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      Rutin protects against neuronal damage in vitro and ameliorates doxorubicin-induced memory deficits in vivo in Wistar rats

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          Abstract

          Doxorubicin (DOX) is the most widely used broad-spectrum anticancer agent, either alone or in combination, for most cancers including breast cancer. Long-term use of chemotherapeutic agents to treat breast cancer patients results in cognitive complications with a negative impact on survivors’ quality of life. The study objective was to evaluate rutin (RUT) for its neuroprotective effect against DOX in human neuroblastoma (IMR32) cells in vitro and study its potential to ameliorate DOX-induced cognitive dysfunction in Wistar rats. Cell viability assay (3-[4,5 dimethyl thiazol-2-yl]-2,5-diphenyl tetrazolium bromide), neurite growth assay, detection of apoptosis by (acridine orange/ethidium bromide) staining, intracellular reactive oxygen species (ROS) assay, and flowcytometric analysis were carried out to assess neuroprotective potential against DOX. An in vivo study was conducted for assessing protective effect of RUT against memory deficit associated with DOX-induced chemobrain using object recognition task (ORT). Locomotion was assessed using open field test. Serum biochemistry, acetylcholinesterase, oxidative stress markers in hippocampus, and frontal cortex were assessed. Histopathological analysis of major organ systems was also carried out. Prior exposure to RUT at 100 µM protected IMR32 cells from DOX (1 µM) neurotoxicity. DOX exposure resulted in increased cellular death, apoptosis, and intracellular ROS generation with inhibition of neurite growth in differentiated IMR32 cells, which was significantly ameliorated by RUT. Cognitive dysfunction was induced in Wistar rats by administering ten cycles of DOX (2.5 mg/kg, intra-peritoneal, once in 5 days), as we observed significant impairment of episodic memory in ORT. Coadministration with RUT (50 mg/kg, per os) significantly prevented memory deficits in vivo without any confounding influence on locomotor activity. RUT also offered protection against DOX-induced myelosuppression, cardiotoxicity, and nephrotoxicity. In conclusion, RUT may be a possible adjuvant therapeutic intervention to alleviate cognitive and other complications associated with DOX chemotherapy.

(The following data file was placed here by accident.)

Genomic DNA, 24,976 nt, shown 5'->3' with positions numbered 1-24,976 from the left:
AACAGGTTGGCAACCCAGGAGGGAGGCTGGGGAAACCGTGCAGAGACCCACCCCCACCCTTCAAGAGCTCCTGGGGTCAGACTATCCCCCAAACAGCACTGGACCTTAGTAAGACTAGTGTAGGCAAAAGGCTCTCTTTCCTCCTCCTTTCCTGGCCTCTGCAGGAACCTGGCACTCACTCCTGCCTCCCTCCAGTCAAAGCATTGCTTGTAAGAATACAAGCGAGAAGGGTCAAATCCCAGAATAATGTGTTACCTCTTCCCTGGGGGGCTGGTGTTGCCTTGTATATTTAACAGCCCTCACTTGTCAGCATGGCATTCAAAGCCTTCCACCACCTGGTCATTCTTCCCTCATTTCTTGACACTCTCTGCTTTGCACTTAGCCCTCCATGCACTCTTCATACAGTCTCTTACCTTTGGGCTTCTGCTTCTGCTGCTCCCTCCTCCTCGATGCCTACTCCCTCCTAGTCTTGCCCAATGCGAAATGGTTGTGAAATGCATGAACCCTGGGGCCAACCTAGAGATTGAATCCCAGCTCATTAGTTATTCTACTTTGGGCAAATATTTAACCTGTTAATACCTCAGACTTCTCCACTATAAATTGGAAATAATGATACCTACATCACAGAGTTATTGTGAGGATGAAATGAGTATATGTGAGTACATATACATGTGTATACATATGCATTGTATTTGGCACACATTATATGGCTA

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          Most cited references 49

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            Quantifying cellular oxidative stress by dichlorofluorescein assay using microplate reader.